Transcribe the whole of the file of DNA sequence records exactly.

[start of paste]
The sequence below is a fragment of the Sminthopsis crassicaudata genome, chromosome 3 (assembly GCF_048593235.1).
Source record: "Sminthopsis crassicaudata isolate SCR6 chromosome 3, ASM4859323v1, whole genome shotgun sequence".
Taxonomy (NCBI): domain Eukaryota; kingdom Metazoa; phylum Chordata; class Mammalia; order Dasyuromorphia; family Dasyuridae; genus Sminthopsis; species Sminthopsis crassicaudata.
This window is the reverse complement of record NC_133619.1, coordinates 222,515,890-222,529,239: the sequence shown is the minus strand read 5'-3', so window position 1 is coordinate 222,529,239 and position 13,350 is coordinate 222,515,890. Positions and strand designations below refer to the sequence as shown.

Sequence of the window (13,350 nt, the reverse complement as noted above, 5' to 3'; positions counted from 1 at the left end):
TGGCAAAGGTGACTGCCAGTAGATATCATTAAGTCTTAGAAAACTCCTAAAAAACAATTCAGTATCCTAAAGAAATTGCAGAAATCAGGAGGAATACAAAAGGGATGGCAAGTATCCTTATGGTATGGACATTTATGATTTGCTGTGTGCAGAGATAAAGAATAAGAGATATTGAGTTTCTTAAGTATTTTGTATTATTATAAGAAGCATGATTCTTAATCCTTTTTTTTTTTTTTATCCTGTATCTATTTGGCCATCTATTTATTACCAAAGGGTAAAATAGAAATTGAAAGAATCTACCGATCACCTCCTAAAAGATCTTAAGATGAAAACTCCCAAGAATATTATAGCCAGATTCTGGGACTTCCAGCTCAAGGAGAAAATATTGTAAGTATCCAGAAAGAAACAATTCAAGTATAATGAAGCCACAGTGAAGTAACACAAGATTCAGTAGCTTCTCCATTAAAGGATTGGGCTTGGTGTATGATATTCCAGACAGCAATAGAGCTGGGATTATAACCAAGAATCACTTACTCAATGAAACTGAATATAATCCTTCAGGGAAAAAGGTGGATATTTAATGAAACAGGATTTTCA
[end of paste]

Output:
The sequence below is a fragment of the Sminthopsis crassicaudata genome, chromosome 3 (assembly GCF_048593235.1).
Source record: "Sminthopsis crassicaudata isolate SCR6 chromosome 3, ASM4859323v1, whole genome shotgun sequence".
Taxonomy (NCBI): domain Eukaryota; kingdom Metazoa; phylum Chordata; class Mammalia; order Dasyuromorphia; family Dasyuridae; genus Sminthopsis; species Sminthopsis crassicaudata.
This window is the reverse complement of record NC_133619.1, coordinates 222,515,890-222,529,239: the sequence shown is the minus strand read 5'-3', so window position 1 is coordinate 222,529,239 and position 13,350 is coordinate 222,515,890. Positions and strand designations below refer to the sequence as shown.

Sequence of the window (13,350 nt, the reverse complement as noted above, 5' to 3'; positions counted from 1 at the left end):
TGGCAAAGGTGACTGCCAGTAGATATCATTAAGTCTTAGAAAACTCCTAAAAAACAATTCAGTATCCTAAAGAAATTGCAGAAATCAGGAGGAATACAAAAGGGATGGCAAGTATCCTTATGGTATGGACATTTATGATTTGCTGTGTGCAGAGATAAAGAATAAGAGATATTGAGTTTCTTAAGTATTTTGTATTATTATAAGAAGCATGATTCTTAATCCTTTTTTTTTTTTTTATCCTGTATCTATTTGGCCATCTATTTATTACCAAAGGGTAAAATAGAAATTGAAAGAATCTACCGATCACCTCCTAAAAGATCTTAAGATGAAAACTCCCAAGAATATTATAGCCAGATTCTGGGACTTCCAGCTCAAGGAGAAAATATTGTAAGTATCCAGAAAGAAACAATTCAAGTATAATGAAGCCACAGTGAAGTAACACAAGATTCAGTAGCTTCTCCATTAAAGGATTGGGCTTGGTGTATGATATTCCAGACAGCAATAGAGCTGGGATTATAACCAAGAATCACTTACTCAATGAAACTGAATATAATCCTTCAGGGAAAAAGGTGGATATTTAATGAAACAGGATTTTCA